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how to know what is B-Roll

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Bryce Moose
how to know what is B-Roll
on Nov 2, 2015 at 7:03:45 pm


I am struggling to understand what B-Roll is if you are creating a documentary where the focus an artist painting. I'm creating one where I am documenting an artist painting a mural. Are all the shots of the artist painting the mural b-roll or are shots of the artist showing her other art projects that aren't related to the mural b-roll?

someone else told me b-roll is only when you have shots you need to show during a voice over.

When I took film in college I was told b-roll was shots not pertaining the main focus of the film.

As you can see there are three different opinions on what b-roll is. So which is correct?


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Todd Terry
Re: how to know what is B-Roll
on Nov 2, 2015 at 7:25:46 pm
Last Edited By Todd Terry on Nov 2, 2015 at 7:28:44 pm

Well... firstly I hate the term "B roll" for a couple of reasons. Firstly, it is just not applicable to the way things are done today and hw editing works. Secondly, it sort of has a "of lesser importance" feel to it, which is certainly not the case.

So to answer "What is "B Roll" we have to look back at history a little bit...

Firstly in the days of physical editing of film stock, after a rough cut was done on an answer print, the real negative was then match cut frame by frame following the edited version as an exact guide. The negative was cut into two reels, the "A roll" and the "B roll." This was done because if only one reel was used, the splice marks would show up on the print... but by editing onto two rolls (with black leader in between) the the splice marks would not show. So, shots alternated back and forth between the two. the A Roll and B Roll had no difference as to content or importance... just sequence. Shots 1, 3, 5, etc were on the A Roll, and shots 2, 4, 6 were on the B Roll.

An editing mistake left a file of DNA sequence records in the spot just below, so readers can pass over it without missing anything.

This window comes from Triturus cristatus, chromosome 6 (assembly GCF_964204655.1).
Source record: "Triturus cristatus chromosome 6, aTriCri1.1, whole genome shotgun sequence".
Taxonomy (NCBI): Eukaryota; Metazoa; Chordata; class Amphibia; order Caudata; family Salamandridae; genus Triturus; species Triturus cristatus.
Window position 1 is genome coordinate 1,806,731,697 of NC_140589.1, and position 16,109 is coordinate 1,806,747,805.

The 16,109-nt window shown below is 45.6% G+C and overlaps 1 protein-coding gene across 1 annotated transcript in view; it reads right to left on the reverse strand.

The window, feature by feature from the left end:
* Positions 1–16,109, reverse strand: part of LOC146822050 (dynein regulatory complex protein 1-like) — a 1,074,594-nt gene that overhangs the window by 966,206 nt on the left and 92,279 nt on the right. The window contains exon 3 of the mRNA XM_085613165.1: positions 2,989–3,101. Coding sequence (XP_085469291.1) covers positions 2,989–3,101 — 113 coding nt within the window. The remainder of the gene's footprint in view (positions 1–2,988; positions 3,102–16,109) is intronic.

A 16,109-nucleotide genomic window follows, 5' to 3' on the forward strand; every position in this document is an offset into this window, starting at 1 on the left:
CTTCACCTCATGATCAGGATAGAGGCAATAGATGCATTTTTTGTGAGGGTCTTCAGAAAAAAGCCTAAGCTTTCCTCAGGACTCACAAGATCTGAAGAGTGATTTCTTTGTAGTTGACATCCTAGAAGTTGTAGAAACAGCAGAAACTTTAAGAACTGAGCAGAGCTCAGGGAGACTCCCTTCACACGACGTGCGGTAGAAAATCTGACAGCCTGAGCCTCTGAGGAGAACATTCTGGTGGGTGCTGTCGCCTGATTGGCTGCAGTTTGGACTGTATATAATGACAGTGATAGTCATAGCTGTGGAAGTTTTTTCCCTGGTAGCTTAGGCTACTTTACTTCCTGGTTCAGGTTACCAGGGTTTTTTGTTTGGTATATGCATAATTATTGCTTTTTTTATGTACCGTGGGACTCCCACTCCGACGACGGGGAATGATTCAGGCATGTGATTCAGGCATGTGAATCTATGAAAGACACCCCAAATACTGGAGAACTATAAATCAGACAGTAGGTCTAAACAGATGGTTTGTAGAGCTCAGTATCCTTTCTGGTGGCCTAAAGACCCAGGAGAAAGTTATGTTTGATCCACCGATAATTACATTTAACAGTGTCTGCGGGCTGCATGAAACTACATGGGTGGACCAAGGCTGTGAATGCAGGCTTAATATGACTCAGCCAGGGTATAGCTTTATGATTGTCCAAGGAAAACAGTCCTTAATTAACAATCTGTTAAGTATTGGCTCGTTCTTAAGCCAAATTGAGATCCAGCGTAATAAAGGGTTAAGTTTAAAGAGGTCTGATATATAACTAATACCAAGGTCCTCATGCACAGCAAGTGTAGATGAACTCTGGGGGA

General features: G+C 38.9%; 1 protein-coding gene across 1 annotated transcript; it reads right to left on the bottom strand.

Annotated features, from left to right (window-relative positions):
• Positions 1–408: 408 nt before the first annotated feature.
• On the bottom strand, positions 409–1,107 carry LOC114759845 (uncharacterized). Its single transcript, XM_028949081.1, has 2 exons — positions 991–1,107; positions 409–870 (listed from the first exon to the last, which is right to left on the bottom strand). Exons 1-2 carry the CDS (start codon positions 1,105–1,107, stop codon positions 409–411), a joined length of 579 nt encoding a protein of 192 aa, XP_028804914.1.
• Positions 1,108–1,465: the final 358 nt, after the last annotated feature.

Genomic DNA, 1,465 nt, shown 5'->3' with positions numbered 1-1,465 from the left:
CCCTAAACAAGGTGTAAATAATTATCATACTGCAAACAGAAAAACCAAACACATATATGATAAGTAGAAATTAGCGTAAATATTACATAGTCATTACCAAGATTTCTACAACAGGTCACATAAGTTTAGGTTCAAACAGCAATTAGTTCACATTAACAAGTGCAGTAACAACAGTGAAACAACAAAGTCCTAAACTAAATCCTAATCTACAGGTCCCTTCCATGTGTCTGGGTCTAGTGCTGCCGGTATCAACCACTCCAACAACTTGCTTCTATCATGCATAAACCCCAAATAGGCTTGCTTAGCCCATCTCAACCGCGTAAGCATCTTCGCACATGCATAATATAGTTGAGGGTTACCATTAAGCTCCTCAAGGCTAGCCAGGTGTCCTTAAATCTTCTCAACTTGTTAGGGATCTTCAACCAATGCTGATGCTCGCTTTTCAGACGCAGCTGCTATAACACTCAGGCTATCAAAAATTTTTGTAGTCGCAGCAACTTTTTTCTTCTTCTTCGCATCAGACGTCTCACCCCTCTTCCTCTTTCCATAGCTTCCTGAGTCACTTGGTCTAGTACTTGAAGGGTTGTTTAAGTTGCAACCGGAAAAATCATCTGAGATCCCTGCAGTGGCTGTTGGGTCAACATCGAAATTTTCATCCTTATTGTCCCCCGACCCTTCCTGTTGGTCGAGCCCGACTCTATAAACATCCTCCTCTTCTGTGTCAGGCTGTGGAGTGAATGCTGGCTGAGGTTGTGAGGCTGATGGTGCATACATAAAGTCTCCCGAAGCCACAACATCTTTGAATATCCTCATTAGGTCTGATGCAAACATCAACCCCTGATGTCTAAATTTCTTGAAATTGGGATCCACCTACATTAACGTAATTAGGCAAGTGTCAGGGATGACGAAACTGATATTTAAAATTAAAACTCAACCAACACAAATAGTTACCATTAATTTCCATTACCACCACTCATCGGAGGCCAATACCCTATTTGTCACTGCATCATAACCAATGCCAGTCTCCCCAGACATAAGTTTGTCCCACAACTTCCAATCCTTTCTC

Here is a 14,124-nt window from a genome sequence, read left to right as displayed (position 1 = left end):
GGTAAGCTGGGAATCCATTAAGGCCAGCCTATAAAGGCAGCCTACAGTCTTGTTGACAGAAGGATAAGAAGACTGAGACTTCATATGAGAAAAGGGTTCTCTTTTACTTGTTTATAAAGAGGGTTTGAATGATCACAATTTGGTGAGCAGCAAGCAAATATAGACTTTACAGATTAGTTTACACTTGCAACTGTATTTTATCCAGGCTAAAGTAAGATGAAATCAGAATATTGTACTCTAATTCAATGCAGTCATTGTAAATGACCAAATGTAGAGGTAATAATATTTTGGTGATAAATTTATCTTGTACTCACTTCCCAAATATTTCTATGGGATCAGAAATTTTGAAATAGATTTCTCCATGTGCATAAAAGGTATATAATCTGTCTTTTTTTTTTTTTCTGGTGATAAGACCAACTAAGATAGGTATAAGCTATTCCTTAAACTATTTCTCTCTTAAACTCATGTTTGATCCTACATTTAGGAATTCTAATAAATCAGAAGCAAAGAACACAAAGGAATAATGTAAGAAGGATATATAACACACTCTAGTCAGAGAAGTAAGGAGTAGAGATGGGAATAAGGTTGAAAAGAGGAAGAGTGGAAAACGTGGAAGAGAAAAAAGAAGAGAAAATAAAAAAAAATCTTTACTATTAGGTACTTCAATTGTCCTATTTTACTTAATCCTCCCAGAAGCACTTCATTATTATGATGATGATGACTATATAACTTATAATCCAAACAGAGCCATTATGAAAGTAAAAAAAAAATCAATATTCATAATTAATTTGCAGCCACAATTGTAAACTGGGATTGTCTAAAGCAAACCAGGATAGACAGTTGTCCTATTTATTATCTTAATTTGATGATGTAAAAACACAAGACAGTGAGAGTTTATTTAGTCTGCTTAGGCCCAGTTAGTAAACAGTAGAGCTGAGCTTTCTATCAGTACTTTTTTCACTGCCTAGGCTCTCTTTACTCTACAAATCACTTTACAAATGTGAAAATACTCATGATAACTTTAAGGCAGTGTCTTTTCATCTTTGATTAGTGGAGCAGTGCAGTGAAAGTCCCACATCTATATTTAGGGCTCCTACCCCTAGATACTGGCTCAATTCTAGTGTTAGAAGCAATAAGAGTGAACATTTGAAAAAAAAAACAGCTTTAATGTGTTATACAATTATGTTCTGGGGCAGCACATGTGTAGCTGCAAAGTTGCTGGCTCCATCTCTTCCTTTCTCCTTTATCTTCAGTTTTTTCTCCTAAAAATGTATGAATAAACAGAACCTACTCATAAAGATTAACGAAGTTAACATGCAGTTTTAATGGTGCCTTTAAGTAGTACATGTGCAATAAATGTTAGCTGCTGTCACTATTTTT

Now... flash forward to the news business (when newsgathering still happened on film)... Interviews were cut together on one reel, and any cover video was played off a second reel to avoid interrupting/damaging the magnetic stripe that was the soundtrack on the first reel. This cover video was the B Roll.

Flash forward again to the electronic newsgathering age, and the term still stuck... and that's what a couple of generations have called cover video, without even knowing why they were calling it "B Roll."

So you can consider the term B-roll in one of two ways... you can either consider it to be any images which are used to cover part of an on-camera interview. OR, you can take that a little farther and use it to refer to any footage that is not a talking-head-on-camera person.

Or... you can just not use that term at all. You do still hear it, largely by old news people who just still say it, or don't know any better. To me it is akin to say someone is going out to "film" something, when they have never touched actual film in their life. Today that is being replaced a bit by people staying "I was videotaping something..." when there is actually no tape involved at all.

The bottom line is that is really doesn't matter. It's a bit of an antiquated term, and in the strictest sense doesn't really apply to the way we do things.


Todd Terry
Creative Director
Fantastic Plastic Entertainment, Inc.

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Mark Suszko
Re: how to know what is B-Roll
on Nov 2, 2015 at 10:49:41 pm

Depending on the age of the person I'm talking to, and if they have a press/ENG background, I will call it B-roll or "cut-aways". For the original poster's question, think of all your extra footage that is not an interview as "cut-aways', since that's what you'll be doing with it.

Also, this clip is mandatory when discussing the topic of b-roll:

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